Here's a good question for Apple's personal-assistant app, Siri: "What information are you collecting about me?"
Apple isn't saying much about the data it stores from the service that has made the iPhone 4S a huge hit and how it's used. But the ability to collect that data is a cause for concern for big corporations like IBM.
The "Big Blue" computing giant says that Siri won't be helping IBM employees using iPhones check the weather, find directions or do quick Web searches. It's been banned by the company for security reasons. The company gives BlackBerry smartphones -- better known for security features -- to some employees, while others are allowed to use their own phone for company business, but that creates risks.
"We found a tremendous lack of awareness as to what constitutes a risk," CIO Jeanette Horan told the Massachusetts Institute of Technology's Technology Review.
So now, she says, "we're trying to make people aware." Using file-sharing services for documents is also prohibited, except IBM's MyMobileHub.
Because Apple sends all queries to its data center , the company is concerned that such information could reveal what employees are working on, jeopardizing corporate secrets.
Chester Wisniewski, a senior adviser at the cyber security firm Sophos, said IBM's approach may seem overly cautious, but addresses legitimate concerns.
"I think IBM is concerned because the voice recognition does not occur on the phone, rather it is done in the cloud ," Wisniewski said. "Where are these cloud servers? Who operates them? Are the queries stored for any period of time? Are they securely erased after you get Siri's answer?"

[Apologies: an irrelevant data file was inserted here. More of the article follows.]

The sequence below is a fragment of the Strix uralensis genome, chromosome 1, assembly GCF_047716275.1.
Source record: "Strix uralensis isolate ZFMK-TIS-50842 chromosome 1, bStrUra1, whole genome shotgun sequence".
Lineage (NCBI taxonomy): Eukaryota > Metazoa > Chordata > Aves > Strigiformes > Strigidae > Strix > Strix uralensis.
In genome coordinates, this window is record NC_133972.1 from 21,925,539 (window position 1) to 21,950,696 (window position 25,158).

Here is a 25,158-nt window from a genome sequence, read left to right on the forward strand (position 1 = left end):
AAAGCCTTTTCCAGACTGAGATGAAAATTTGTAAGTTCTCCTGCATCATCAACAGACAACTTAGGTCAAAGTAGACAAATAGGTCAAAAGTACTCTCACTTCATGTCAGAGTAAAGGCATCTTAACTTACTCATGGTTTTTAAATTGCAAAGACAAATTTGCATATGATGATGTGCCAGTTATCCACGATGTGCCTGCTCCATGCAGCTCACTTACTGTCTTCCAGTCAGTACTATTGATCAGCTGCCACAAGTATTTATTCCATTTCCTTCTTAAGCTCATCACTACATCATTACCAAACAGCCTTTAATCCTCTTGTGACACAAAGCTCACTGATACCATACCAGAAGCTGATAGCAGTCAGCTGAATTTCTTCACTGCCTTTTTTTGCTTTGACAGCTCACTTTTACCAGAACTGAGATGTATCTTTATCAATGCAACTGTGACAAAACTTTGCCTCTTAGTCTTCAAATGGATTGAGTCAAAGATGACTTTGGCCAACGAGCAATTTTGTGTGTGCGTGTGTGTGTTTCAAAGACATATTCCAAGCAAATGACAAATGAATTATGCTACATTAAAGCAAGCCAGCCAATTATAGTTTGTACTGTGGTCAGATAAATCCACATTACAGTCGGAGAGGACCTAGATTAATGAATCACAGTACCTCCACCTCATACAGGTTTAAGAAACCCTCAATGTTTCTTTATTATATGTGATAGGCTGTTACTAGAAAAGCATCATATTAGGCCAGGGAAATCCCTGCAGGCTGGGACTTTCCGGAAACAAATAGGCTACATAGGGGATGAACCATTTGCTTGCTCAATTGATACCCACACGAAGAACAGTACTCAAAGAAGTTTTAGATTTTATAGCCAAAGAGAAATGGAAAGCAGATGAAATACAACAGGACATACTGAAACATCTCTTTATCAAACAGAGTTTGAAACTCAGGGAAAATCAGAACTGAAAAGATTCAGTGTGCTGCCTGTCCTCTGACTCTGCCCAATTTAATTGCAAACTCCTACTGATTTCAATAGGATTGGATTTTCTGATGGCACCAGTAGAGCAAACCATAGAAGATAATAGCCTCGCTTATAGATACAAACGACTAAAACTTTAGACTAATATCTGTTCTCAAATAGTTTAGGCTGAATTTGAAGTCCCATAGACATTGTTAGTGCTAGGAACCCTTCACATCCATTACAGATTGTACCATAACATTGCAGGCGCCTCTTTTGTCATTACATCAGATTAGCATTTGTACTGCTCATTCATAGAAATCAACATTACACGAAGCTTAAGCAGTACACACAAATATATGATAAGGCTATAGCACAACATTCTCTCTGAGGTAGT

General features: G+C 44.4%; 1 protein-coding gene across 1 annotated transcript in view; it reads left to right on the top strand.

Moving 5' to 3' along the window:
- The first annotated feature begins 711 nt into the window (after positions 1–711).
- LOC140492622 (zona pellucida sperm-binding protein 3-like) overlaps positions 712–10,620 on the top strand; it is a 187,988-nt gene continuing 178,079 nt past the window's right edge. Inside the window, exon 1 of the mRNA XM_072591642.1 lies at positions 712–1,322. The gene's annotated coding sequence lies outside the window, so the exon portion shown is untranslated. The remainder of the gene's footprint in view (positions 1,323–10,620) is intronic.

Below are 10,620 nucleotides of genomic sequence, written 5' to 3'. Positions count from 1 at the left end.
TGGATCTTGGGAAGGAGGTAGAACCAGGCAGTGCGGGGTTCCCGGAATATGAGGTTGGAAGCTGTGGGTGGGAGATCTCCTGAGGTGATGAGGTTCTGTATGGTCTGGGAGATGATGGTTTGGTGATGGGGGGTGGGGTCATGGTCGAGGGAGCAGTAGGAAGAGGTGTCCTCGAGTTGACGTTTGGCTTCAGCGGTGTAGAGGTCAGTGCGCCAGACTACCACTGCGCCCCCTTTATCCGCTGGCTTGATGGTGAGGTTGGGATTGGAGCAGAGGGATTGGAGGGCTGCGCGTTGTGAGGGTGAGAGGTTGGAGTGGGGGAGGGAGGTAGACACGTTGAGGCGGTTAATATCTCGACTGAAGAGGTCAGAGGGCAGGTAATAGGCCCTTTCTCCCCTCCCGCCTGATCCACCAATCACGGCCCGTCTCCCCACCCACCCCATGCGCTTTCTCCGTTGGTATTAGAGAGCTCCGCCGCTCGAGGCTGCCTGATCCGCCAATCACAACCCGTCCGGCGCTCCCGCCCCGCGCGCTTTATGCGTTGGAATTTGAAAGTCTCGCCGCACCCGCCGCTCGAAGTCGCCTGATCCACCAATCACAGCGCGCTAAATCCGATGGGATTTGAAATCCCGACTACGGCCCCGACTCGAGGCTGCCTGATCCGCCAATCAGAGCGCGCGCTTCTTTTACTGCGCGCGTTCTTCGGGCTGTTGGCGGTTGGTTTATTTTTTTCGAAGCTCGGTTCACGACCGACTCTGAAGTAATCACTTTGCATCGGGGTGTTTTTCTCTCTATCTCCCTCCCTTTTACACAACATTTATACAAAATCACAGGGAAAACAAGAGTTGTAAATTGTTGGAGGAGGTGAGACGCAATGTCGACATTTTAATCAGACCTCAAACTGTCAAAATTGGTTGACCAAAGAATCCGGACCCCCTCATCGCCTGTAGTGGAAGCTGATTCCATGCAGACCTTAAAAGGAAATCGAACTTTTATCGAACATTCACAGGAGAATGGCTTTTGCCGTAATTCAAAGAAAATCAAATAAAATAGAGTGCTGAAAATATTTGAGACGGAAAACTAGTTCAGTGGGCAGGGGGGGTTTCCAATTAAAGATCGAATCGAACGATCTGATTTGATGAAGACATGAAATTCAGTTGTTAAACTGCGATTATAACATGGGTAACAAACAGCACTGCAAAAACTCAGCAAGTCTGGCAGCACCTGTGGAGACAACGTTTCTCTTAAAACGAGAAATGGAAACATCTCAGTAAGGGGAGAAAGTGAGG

Answers can be elusive; Apple's software license agreement for iOS, the iPhone's operating system, spells out that information will be collected by Siri or the Dictation feature and by consenting to use it users agree to let it be analyzed for the improvement of the system.
Collecting Your Nicknames
But the American Civil Liberties Union warned in a March blog post that Siri can collect: "The names of your address book contacts, their nicknames, and their relationship with you (for example, 'my dad,' or 'work'); Your first name and nickname; Labels you assign to your e-mail accounts (for example, 'My Home Email'); Names of songs and playlists in your collection."
The ACLU then details how you can opt out of using Siri.
Our request for comment from Apple was not answered at press time.
"This is standard operating procedure for Apple," Wisniewski said. "Everything is a secret, you don't need to know, nothing to see here, move along. "
He agrees with IBM that the level of security isn't good enough for enterprise use.
"Transparency is critical when sensitive information may be involved," Wisniewski said. "Most organizations might not think anything supersecret is being shared with Siri, and they are probably right. In fact Apple may be handling these transactions with incredible attention toward security. Or not.
"We simply don't know."
Posted: 2012-05-28 @ 4:22pm PT